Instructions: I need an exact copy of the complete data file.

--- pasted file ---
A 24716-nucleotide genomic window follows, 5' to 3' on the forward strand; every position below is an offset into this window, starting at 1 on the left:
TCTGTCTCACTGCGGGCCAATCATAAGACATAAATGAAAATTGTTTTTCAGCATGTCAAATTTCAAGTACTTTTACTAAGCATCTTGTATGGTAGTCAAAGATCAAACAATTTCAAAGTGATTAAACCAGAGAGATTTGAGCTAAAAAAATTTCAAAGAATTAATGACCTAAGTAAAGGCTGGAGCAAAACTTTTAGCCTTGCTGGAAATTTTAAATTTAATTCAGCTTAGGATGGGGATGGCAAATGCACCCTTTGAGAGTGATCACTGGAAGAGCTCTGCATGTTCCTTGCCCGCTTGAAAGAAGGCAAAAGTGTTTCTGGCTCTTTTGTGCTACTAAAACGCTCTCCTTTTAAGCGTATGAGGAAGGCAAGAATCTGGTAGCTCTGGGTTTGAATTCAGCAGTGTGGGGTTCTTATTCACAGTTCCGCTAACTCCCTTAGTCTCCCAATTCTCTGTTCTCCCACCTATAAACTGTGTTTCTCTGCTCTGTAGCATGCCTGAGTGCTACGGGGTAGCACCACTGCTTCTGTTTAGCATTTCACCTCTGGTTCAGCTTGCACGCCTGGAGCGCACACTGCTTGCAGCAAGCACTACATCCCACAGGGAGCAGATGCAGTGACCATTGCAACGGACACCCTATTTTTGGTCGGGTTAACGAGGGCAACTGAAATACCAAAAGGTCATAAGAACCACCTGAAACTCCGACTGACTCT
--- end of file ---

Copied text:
A 24716-nucleotide genomic window follows, 5' to 3' on the forward strand; every position below is an offset into this window, starting at 1 on the left:
TCTGTCTCACTGCGGGCCAATCATAAGACATAAATGAAAATTGTTTTTCAGCATGTCAAATTTCAAGTACTTTTACTAAGCATCTTGTATGGTAGTCAAAGATCAAACAATTTCAAAGTGATTAAACCAGAGAGATTTGAGCTAAAAAAATTTCAAAGAATTAATGACCTAAGTAAAGGCTGGAGCAAAACTTTTAGCCTTGCTGGAAATTTTAAATTTAATTCAGCTTAGGATGGGGATGGCAAATGCACCCTTTGAGAGTGATCACTGGAAGAGCTCTGCATGTTCCTTGCCCGCTTGAAAGAAGGCAAAAGTGTTTCTGGCTCTTTTGTGCTACTAAAACGCTCTCCTTTTAAGCGTATGAGGAAGGCAAGAATCTGGTAGCTCTGGGTTTGAATTCAGCAGTGTGGGGTTCTTATTCACAGTTCCGCTAACTCCCTTAGTCTCCCAATTCTCTGTTCTCCCACCTATAAACTGTGTTTCTCTGCTCTGTAGCATGCCTGAGTGCTACGGGGTAGCACCACTGCTTCTGTTTAGCATTTCACCTCTGGTTCAGCTTGCACGCCTGGAGCGCACACTGCTTGCAGCAAGCACTACATCCCACAGGGAGCAGATGCAGTGACCATTGCAACGGACACCCTATTTTTGGTCGGGTTAACGAGGGCAACTGAAATACCAAAAGGTCATAAGAACCACCTGAAACTCCGACTGACTCT